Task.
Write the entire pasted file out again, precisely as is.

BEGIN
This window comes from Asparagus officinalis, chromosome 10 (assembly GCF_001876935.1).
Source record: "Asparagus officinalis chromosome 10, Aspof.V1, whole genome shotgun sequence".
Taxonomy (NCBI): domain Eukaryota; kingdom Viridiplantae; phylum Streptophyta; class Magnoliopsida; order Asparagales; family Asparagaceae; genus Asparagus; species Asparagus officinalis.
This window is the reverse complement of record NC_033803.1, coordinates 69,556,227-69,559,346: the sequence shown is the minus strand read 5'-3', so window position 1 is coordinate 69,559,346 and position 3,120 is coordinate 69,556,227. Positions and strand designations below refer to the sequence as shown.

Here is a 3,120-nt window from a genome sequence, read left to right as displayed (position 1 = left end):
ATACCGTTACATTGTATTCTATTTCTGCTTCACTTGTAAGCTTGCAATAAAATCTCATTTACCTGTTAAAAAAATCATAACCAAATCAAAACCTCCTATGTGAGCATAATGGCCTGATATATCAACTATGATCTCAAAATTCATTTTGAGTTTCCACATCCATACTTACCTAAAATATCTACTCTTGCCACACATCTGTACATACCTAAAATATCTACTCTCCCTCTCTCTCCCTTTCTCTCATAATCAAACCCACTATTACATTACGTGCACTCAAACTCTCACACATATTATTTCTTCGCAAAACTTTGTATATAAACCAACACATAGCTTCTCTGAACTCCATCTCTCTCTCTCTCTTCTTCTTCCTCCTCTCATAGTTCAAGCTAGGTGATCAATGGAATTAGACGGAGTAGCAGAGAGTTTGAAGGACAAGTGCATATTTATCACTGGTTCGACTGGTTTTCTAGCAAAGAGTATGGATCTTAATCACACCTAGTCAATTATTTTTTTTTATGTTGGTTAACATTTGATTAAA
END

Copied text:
This window comes from Asparagus officinalis, chromosome 10 (assembly GCF_001876935.1).
Source record: "Asparagus officinalis chromosome 10, Aspof.V1, whole genome shotgun sequence".
Taxonomy (NCBI): domain Eukaryota; kingdom Viridiplantae; phylum Streptophyta; class Magnoliopsida; order Asparagales; family Asparagaceae; genus Asparagus; species Asparagus officinalis.
This window is the reverse complement of record NC_033803.1, coordinates 69,556,227-69,559,346: the sequence shown is the minus strand read 5'-3', so window position 1 is coordinate 69,559,346 and position 3,120 is coordinate 69,556,227. Positions and strand designations below refer to the sequence as shown.

Here is a 3,120-nt window from a genome sequence, read left to right as displayed (position 1 = left end):
ATACCGTTACATTGTATTCTATTTCTGCTTCACTTGTAAGCTTGCAATAAAATCTCATTTACCTGTTAAAAAAATCATAACCAAATCAAAACCTCCTATGTGAGCATAATGGCCTGATATATCAACTATGATCTCAAAATTCATTTTGAGTTTCCACATCCATACTTACCTAAAATATCTACTCTTGCCACACATCTGTACATACCTAAAATATCTACTCTCCCTCTCTCTCCCTTTCTCTCATAATCAAACCCACTATTACATTACGTGCACTCAAACTCTCACACATATTATTTCTTCGCAAAACTTTGTATATAAACCAACACATAGCTTCTCTGAACTCCATCTCTCTCTCTCTCTTCTTCTTCCTCCTCTCATAGTTCAAGCTAGGTGATCAATGGAATTAGACGGAGTAGCAGAGAGTTTGAAGGACAAGTGCATATTTATCACTGGTTCGACTGGTTTTCTAGCAAAGAGTATGGATCTTAATCACACCTAGTCAATTATTTTTTTTTATGTTGGTTAACATTTGATTAAA